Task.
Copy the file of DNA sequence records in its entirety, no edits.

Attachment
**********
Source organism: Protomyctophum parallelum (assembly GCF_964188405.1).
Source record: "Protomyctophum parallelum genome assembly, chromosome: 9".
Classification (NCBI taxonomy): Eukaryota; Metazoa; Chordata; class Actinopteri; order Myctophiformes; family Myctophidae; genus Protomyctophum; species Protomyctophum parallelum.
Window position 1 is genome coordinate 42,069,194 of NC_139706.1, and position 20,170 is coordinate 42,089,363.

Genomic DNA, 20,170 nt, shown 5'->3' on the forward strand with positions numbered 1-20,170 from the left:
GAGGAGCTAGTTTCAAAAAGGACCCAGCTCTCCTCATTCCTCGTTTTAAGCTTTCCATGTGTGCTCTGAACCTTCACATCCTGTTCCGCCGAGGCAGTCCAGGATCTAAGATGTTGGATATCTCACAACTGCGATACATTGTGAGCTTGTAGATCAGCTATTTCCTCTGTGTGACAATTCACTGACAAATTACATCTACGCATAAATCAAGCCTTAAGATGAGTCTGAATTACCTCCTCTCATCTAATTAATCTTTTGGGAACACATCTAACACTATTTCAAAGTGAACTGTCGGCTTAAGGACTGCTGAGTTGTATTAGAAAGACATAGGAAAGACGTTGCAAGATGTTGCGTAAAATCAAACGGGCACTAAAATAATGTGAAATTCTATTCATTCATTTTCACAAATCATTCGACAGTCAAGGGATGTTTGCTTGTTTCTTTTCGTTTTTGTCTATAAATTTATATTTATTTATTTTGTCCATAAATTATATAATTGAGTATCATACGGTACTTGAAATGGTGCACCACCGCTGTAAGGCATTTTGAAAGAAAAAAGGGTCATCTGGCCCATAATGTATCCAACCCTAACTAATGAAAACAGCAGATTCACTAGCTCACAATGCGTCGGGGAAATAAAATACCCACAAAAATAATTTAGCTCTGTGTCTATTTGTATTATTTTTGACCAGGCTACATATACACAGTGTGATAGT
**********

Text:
Source organism: Protomyctophum parallelum (assembly GCF_964188405.1).
Source record: "Protomyctophum parallelum genome assembly, chromosome: 9".
Classification (NCBI taxonomy): Eukaryota; Metazoa; Chordata; class Actinopteri; order Myctophiformes; family Myctophidae; genus Protomyctophum; species Protomyctophum parallelum.
Window position 1 is genome coordinate 42,069,194 of NC_139706.1, and position 20,170 is coordinate 42,089,363.

Genomic DNA, 20,170 nt, shown 5'->3' on the forward strand with positions numbered 1-20,170 from the left:
GAGGAGCTAGTTTCAAAAAGGACCCAGCTCTCCTCATTCCTCGTTTTAAGCTTTCCATGTGTGCTCTGAACCTTCACATCCTGTTCCGCCGAGGCAGTCCAGGATCTAAGATGTTGGATATCTCACAACTGCGATACATTGTGAGCTTGTAGATCAGCTATTTCCTCTGTGTGACAATTCACTGACAAATTACATCTACGCATAAATCAAGCCTTAAGATGAGTCTGAATTACCTCCTCTCATCTAATTAATCTTTTGGGAACACATCTAACACTATTTCAAAGTGAACTGTCGGCTTAAGGACTGCTGAGTTGTATTAGAAAGACATAGGAAAGACGTTGCAAGATGTTGCGTAAAATCAAACGGGCACTAAAATAATGTGAAATTCTATTCATTCATTTTCACAAATCATTCGACAGTCAAGGGATGTTTGCTTGTTTCTTTTCGTTTTTGTCTATAAATTTATATTTATTTATTTTGTCCATAAATTATATAATTGAGTATCATACGGTACTTGAAATGGTGCACCACCGCTGTAAGGCATTTTGAAAGAAAAAAGGGTCATCTGGCCCATAATGTATCCAACCCTAACTAATGAAAACAGCAGATTCACTAGCTCACAATGCGTCGGGGAAATAAAATACCCACAAAAATAATTTAGCTCTGTGTCTATTTGTATTATTTTTGACCAGGCTACATATACACAGTGTGATAGT